Andy Silber is a astrophysicist, engineer, project manager, husband, father, and energy activist living in Seattle. Visit Andy's blog on Sustainable West Seattle. The author's opinions do not necessarily reflect those of the 1Sky campaign.

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Policy update 10/26/10: One more week

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Next Tuesday's midterm election has major implications for federal climate and energy policy. Many key races will be decide by narrow margins. Polling suggests that the Republicans will pick up seats in both houses, but that only the House of Representatives is likely to change hands. Election Day is next Tuesday, November 2nd.

Climate in the Elections

A number of tightly contested races involve incumbents who support climate legislation and challengers who are emphatically opposed to climate action, or publicly cast doubt on climate science:

  • Climate champion Rep. Tom Perriello (D-VA) is defending his clean energy record in a district that historically favors conservative candidates. Perriello urges voters to look past short-term payoffs to the big picture of economic growth;
  • Arizona long-shot House candidate Jon Hulburd (D) is leading with a clean energy jobs message and catching up in the polls in the conservative 3rd district just north of Phoenix;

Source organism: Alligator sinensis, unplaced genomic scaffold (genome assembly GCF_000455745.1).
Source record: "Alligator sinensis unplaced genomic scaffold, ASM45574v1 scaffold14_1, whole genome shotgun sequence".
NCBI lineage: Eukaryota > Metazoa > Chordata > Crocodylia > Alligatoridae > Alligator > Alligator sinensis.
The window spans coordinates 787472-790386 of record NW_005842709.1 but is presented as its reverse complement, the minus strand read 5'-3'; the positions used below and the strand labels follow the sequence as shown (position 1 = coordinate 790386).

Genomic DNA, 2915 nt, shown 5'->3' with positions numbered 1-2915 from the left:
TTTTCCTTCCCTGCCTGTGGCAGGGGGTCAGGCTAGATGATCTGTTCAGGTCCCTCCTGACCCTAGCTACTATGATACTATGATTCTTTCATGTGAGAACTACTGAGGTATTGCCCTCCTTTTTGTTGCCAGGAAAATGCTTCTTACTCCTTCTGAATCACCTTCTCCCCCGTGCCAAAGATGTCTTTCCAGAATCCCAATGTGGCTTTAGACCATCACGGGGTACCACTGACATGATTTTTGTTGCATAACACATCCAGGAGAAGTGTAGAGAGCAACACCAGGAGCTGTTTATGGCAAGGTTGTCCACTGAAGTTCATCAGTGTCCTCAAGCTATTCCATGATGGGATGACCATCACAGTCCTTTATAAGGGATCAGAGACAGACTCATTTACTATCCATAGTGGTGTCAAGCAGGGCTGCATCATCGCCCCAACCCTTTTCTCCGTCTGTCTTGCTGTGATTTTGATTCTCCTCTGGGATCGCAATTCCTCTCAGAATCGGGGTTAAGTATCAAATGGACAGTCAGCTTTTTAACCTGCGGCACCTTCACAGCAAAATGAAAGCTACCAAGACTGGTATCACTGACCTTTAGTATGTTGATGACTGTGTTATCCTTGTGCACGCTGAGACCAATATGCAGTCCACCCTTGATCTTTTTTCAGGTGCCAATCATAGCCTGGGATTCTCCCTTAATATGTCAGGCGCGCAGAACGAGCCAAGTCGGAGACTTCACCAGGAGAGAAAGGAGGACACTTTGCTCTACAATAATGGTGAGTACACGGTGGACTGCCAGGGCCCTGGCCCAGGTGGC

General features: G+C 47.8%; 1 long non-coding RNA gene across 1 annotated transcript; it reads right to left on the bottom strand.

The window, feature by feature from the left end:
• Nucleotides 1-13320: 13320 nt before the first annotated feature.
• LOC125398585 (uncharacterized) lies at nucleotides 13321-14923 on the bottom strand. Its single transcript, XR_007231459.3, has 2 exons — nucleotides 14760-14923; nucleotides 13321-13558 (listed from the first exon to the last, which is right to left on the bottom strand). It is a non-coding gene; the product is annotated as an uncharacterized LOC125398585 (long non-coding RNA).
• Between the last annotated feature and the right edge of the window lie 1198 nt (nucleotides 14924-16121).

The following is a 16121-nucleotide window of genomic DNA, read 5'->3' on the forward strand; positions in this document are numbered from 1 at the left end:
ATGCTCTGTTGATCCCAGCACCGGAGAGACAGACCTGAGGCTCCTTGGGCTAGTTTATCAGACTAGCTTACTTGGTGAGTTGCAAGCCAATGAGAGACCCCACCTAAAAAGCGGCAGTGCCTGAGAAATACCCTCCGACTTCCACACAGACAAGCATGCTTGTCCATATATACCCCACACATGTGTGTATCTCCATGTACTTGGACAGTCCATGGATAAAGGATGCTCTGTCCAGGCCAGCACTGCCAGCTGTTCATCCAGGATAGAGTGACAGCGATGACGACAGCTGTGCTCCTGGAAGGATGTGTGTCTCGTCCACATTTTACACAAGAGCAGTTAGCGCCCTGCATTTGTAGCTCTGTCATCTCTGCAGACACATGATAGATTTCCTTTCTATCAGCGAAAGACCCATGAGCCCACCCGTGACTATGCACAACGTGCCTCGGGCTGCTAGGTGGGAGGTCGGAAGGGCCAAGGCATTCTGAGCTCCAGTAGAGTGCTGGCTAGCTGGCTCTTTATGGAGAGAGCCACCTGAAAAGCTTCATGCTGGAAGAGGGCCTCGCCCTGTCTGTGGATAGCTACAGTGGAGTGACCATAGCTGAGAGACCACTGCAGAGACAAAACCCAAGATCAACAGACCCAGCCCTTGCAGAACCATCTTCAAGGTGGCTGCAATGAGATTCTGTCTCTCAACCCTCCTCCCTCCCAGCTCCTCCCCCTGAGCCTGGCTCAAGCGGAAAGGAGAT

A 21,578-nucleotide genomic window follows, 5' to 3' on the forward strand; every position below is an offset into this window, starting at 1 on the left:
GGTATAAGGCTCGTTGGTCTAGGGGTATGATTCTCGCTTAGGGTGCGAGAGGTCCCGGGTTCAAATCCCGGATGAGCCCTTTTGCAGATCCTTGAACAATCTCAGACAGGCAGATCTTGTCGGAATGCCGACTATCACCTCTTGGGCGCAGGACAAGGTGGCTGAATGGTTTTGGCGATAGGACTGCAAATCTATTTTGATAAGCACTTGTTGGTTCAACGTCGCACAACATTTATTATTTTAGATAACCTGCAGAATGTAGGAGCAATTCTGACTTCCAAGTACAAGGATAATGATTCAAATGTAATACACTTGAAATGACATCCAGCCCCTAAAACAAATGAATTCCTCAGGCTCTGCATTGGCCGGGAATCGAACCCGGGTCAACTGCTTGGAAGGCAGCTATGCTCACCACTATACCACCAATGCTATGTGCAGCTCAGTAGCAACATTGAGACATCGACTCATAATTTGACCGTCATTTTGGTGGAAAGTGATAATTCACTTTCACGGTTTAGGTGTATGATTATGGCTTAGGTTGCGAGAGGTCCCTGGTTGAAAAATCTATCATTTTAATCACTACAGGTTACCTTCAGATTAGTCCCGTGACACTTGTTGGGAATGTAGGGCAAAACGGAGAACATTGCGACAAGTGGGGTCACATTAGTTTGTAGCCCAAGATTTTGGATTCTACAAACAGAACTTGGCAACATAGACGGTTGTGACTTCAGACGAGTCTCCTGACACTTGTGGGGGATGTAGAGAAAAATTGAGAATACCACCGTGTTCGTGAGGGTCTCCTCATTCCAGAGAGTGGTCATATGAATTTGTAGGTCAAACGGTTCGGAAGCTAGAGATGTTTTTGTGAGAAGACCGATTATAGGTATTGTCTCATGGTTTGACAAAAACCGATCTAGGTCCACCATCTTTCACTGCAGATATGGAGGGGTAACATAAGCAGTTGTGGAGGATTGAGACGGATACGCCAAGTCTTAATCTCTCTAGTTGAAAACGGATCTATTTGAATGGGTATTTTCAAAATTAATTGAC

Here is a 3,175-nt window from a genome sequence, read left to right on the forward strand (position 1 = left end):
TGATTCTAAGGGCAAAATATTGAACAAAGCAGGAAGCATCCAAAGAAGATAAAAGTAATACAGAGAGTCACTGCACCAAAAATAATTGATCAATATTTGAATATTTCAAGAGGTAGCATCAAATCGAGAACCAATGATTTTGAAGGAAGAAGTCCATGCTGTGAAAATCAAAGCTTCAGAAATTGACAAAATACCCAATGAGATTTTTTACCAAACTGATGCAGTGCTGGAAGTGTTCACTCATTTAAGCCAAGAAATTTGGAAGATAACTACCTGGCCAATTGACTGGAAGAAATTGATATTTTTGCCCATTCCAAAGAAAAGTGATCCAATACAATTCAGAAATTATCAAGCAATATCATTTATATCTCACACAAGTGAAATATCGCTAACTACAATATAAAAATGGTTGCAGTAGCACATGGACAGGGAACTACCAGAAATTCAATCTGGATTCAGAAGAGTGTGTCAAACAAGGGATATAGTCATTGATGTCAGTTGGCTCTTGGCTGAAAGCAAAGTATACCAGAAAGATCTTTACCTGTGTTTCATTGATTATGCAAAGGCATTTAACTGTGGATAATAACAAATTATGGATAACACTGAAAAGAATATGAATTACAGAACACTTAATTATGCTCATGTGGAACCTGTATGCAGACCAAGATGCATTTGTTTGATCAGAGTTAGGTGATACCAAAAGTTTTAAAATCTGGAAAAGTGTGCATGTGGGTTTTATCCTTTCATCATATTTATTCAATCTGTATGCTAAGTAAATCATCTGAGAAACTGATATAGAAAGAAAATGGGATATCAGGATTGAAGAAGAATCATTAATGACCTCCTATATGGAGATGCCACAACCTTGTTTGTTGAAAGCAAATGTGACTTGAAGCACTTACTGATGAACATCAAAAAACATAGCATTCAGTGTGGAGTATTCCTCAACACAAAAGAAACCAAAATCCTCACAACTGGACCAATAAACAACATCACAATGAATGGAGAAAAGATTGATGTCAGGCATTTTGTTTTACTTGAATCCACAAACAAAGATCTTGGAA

• Democratic Senate candidate Alexi Giannoulias has been criticizing Rep. Mark Kirk (R-IL) for flip-flopping on his climate vote. Kirk supported the climate bill in the House, but then signed a pledge promising to oppose future climate legislation in order to win over an endorsement from Sarah Palin;
  • Senator Michael Bennett (D-CO) is using Ken Buck's (R) statements about the uncertainty of climate science to illustrate how far from the mainstream his opposition is.

In every Senate race but one, Republican challengers are self-identified climate science deniers (all except Rep. Kirk in IL). Brad Johnson at the Wonk Room has compiled a list of key climate House and Senate races to watch.

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10/10/10 Story: Maryland students give local businesses a "lift"


On Sunday, University of Maryland students in the Beyond the Classroom Living and Learning Program used their 10/10/10 Global Work Party to help a local Maryland green business spruce up their store.